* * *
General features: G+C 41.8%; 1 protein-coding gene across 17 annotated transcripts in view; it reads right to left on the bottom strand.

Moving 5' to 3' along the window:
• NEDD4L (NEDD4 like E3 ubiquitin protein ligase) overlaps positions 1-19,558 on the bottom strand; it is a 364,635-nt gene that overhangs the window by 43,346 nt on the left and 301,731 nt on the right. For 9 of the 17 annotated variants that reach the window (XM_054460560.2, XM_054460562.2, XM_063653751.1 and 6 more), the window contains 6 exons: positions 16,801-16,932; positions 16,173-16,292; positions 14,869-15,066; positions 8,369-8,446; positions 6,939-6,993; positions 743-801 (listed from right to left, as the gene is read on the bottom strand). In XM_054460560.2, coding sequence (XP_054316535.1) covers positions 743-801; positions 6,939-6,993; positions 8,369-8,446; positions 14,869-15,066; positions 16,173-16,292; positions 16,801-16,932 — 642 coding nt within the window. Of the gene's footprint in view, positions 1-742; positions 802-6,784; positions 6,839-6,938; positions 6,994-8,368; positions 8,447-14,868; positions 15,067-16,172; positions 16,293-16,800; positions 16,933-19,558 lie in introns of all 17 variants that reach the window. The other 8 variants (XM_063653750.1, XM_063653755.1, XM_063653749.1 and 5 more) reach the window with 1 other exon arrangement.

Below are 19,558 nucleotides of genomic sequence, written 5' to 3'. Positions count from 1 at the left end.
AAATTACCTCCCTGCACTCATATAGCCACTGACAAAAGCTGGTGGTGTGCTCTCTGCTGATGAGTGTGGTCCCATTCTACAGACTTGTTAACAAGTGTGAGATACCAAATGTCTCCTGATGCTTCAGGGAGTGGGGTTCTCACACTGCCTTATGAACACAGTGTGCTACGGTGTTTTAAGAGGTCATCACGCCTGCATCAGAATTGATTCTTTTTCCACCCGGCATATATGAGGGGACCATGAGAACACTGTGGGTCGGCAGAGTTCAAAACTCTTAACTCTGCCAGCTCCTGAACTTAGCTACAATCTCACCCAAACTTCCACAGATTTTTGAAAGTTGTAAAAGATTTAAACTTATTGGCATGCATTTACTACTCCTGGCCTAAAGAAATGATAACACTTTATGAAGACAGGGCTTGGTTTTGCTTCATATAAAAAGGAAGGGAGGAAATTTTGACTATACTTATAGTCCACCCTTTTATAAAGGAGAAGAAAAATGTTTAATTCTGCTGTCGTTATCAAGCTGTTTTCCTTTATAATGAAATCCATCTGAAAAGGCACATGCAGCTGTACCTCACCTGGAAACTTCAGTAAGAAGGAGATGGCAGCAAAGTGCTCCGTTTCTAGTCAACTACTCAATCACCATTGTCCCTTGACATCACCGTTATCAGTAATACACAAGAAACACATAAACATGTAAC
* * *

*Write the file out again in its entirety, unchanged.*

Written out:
General features: G+C 41.8%; 1 protein-coding gene across 17 annotated transcripts in view; it reads right to left on the bottom strand.

Moving 5' to 3' along the window:
• NEDD4L (NEDD4 like E3 ubiquitin protein ligase) overlaps positions 1-19,558 on the bottom strand; it is a 364,635-nt gene that overhangs the window by 43,346 nt on the left and 301,731 nt on the right. For 9 of the 17 annotated variants that reach the window (XM_054460560.2, XM_054460562.2, XM_063653751.1 and 6 more), the window contains 6 exons: positions 16,801-16,932; positions 16,173-16,292; positions 14,869-15,066; positions 8,369-8,446; positions 6,939-6,993; positions 743-801 (listed from right to left, as the gene is read on the bottom strand). In XM_054460560.2, coding sequence (XP_054316535.1) covers positions 743-801; positions 6,939-6,993; positions 8,369-8,446; positions 14,869-15,066; positions 16,173-16,292; positions 16,801-16,932 — 642 coding nt within the window. Of the gene's footprint in view, positions 1-742; positions 802-6,784; positions 6,839-6,938; positions 6,994-8,368; positions 8,447-14,868; positions 15,067-16,172; positions 16,293-16,800; positions 16,933-19,558 lie in introns of all 17 variants that reach the window. The other 8 variants (XM_063653750.1, XM_063653755.1, XM_063653749.1 and 5 more) reach the window with 1 other exon arrangement.

Below are 19,558 nucleotides of genomic sequence, written 5' to 3'. Positions count from 1 at the left end.
AAATTACCTCCCTGCACTCATATAGCCACTGACAAAAGCTGGTGGTGTGCTCTCTGCTGATGAGTGTGGTCCCATTCTACAGACTTGTTAACAAGTGTGAGATACCAAATGTCTCCTGATGCTTCAGGGAGTGGGGTTCTCACACTGCCTTATGAACACAGTGTGCTACGGTGTTTTAAGAGGTCATCACGCCTGCATCAGAATTGATTCTTTTTCCACCCGGCATATATGAGGGGACCATGAGAACACTGTGGGTCGGCAGAGTTCAAAACTCTTAACTCTGCCAGCTCCTGAACTTAGCTACAATCTCACCCAAACTTCCACAGATTTTTGAAAGTTGTAAAAGATTTAAACTTATTGGCATGCATTTACTACTCCTGGCCTAAAGAAATGATAACACTTTATGAAGACAGGGCTTGGTTTTGCTTCATATAAAAAGGAAGGGAGGAAATTTTGACTATACTTATAGTCCACCCTTTTATAAAGGAGAAGAAAAATGTTTAATTCTGCTGTCGTTATCAAGCTGTTTTCCTTTATAATGAAATCCATCTGAAAAGGCACATGCAGCTGTACCTCACCTGGAAACTTCAGTAAGAAGGAGATGGCAGCAAAGTGCTCCGTTTCTAGTCAACTACTCAATCACCATTGTCCCTTGACATCACCGTTATCAGTAATACACAAGAAACACATAAACATGTAAC